The question is currently being asked if companies have to listen to every activist, no matter how small the stake?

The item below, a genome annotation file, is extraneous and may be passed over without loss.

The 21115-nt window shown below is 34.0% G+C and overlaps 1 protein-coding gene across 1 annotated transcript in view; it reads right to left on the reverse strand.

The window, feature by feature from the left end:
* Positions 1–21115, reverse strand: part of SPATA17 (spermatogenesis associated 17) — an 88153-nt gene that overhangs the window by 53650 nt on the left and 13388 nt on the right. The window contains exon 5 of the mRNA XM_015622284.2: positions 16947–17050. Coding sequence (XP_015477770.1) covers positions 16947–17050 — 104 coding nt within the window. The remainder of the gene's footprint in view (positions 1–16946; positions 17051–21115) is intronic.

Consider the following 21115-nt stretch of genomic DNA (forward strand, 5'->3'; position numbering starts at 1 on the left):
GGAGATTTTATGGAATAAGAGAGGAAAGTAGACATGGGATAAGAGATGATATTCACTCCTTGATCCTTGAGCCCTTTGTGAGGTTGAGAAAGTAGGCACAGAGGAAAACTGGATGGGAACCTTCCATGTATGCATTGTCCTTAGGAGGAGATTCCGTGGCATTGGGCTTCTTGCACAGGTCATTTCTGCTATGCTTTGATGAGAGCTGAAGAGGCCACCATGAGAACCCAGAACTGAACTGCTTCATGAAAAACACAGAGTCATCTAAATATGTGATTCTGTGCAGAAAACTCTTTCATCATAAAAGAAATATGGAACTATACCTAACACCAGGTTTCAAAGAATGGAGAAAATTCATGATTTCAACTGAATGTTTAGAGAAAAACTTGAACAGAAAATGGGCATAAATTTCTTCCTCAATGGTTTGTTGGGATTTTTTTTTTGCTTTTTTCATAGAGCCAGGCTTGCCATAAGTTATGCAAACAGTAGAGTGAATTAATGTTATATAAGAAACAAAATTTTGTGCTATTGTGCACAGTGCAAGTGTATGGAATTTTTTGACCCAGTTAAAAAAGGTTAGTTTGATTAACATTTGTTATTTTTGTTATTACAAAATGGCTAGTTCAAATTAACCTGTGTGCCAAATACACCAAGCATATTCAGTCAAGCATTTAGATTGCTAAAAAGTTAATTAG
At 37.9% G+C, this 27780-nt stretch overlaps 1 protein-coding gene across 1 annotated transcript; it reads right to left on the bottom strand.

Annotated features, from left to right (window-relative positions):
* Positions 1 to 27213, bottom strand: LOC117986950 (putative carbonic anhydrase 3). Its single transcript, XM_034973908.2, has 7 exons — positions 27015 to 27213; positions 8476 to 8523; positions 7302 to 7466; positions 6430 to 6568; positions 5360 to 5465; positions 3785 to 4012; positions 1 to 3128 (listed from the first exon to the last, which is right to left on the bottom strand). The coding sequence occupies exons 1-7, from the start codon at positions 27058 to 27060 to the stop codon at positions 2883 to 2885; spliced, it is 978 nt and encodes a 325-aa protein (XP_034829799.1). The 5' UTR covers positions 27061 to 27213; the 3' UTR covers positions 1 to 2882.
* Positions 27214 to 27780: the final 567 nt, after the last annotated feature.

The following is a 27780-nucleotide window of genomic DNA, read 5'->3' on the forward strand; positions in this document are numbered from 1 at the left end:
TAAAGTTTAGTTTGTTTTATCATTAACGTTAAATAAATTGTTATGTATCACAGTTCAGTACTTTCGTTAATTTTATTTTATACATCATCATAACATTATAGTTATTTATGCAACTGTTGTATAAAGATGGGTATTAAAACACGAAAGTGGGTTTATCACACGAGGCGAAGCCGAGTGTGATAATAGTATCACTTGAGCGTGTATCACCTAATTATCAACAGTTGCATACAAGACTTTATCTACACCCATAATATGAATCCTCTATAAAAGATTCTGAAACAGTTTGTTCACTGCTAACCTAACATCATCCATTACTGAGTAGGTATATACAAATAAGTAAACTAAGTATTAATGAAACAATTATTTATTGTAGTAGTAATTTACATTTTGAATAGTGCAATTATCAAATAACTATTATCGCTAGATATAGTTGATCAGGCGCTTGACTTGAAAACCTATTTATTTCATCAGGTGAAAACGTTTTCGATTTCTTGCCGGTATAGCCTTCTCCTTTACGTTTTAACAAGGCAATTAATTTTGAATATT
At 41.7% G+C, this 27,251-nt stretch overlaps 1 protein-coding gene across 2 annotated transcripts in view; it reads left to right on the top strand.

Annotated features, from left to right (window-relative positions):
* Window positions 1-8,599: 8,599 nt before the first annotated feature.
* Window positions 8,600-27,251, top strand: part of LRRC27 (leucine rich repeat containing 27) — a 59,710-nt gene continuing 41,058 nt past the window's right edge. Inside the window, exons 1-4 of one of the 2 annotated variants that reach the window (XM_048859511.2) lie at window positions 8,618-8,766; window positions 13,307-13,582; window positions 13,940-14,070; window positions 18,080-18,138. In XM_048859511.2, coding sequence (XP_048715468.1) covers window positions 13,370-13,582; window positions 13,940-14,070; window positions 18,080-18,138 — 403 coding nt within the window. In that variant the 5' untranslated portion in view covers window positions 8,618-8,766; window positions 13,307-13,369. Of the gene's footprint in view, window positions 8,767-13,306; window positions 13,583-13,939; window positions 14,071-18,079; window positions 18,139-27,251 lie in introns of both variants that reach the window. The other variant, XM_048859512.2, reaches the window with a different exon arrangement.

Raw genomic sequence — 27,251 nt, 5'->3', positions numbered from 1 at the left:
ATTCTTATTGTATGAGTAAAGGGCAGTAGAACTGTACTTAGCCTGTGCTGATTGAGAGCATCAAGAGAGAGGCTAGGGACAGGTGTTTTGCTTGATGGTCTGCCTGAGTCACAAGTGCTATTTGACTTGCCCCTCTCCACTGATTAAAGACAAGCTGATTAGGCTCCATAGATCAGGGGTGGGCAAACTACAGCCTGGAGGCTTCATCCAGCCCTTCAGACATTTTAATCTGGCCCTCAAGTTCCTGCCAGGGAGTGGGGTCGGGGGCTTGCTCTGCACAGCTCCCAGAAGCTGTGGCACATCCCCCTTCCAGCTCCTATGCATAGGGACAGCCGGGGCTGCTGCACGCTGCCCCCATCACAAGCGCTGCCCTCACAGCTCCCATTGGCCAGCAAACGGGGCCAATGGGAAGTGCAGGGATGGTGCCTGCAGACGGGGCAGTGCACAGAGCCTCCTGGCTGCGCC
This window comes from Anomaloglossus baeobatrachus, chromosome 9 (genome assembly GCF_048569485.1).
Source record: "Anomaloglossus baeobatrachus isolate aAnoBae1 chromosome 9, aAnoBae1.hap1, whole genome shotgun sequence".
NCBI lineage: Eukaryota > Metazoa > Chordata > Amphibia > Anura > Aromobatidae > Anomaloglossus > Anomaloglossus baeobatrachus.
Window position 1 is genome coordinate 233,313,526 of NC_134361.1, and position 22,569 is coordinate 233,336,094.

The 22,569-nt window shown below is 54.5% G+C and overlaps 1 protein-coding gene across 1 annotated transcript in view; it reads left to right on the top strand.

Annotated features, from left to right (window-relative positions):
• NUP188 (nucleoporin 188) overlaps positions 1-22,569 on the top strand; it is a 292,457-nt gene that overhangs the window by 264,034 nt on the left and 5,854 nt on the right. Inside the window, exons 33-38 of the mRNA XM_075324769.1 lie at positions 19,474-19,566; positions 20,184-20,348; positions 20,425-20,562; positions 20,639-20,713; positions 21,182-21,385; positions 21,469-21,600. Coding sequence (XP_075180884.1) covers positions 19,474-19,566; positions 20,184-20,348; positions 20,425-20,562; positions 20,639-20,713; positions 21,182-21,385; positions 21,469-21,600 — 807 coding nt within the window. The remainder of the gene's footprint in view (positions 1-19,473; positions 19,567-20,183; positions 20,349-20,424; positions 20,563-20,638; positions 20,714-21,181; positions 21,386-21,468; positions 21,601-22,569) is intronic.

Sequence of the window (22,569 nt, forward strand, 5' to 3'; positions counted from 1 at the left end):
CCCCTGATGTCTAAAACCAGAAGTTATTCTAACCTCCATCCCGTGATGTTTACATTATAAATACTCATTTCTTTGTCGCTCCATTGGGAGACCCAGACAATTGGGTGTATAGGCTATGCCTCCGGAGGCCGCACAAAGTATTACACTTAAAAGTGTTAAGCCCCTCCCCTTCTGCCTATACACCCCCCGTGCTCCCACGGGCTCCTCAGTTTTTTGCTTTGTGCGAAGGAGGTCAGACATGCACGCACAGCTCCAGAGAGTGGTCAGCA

We’ve talked regularly in past posts about the demands of activists and their role in various corporate settings. The WSJ is currently running an article to point out that activists have been taking smaller stakes in companies recently but still expect to be able to rabble rouse and get the results they want. It’s certainly true that Carl Ichan, Dan Loeb’s Third Point and Nelson Peltz’s Trian Fund Management have all managed to move on huge corporate targets in recent years, with a relatively small share purchase, and hold a limited amount of sway in having them accept their point of view. The latest such activity, of course, is one that we’ve discussed: Paul Singer’s Elliott Management with a 3.2 billion investment in AT&T’s $280 billion market capitalization. In this move, Singer and his company plan to dislodge AT&T management from their specified corporate path and to convince them to unwind some of the current CEO’s landmark initiatives. Since 2013, there have been some 200 “campaigns” of this sort by activists – and in earlier years the activists have taken out “decent-sized stakes” in order to gain the control that they need – typically, that was a 6% stake, on average, but sometimes as high as an 8% stake (ref WSJ). In the case of the largest corporations, that size stake is challenging and sometimes impossible to acquire. Thus, the switch to a 1% stake for Microsoft, Apple and General Electric by ValueAct, Ichan and Peltz, respectively. Since that time, similar stakes have been taken in Proctor & Gamble by Trian, and Nestle, by Third Point. It’s hard to say what the goal with the activists actually is, because rarely are they able to move things in the direction they indicate that they want. Their investments have typically done well, because the target companies did well. But their stated intent of making grand changes have done far less well. One could say that they have just taken it upon themselves to be the corporate watchdogs and keep the boards accountable – but I find that idea suspect, as there doesn’t appear to be a generous amount of altruism in their actions. One could also speculate that, because they speak loudly and gain a lot of attention, then perhaps that’s actually the game plan – it attracts investors to their firms. Whatever the reason for their actions might actually be, I’d say that we can just be thankful that they succeed with very limited success in their stated intent.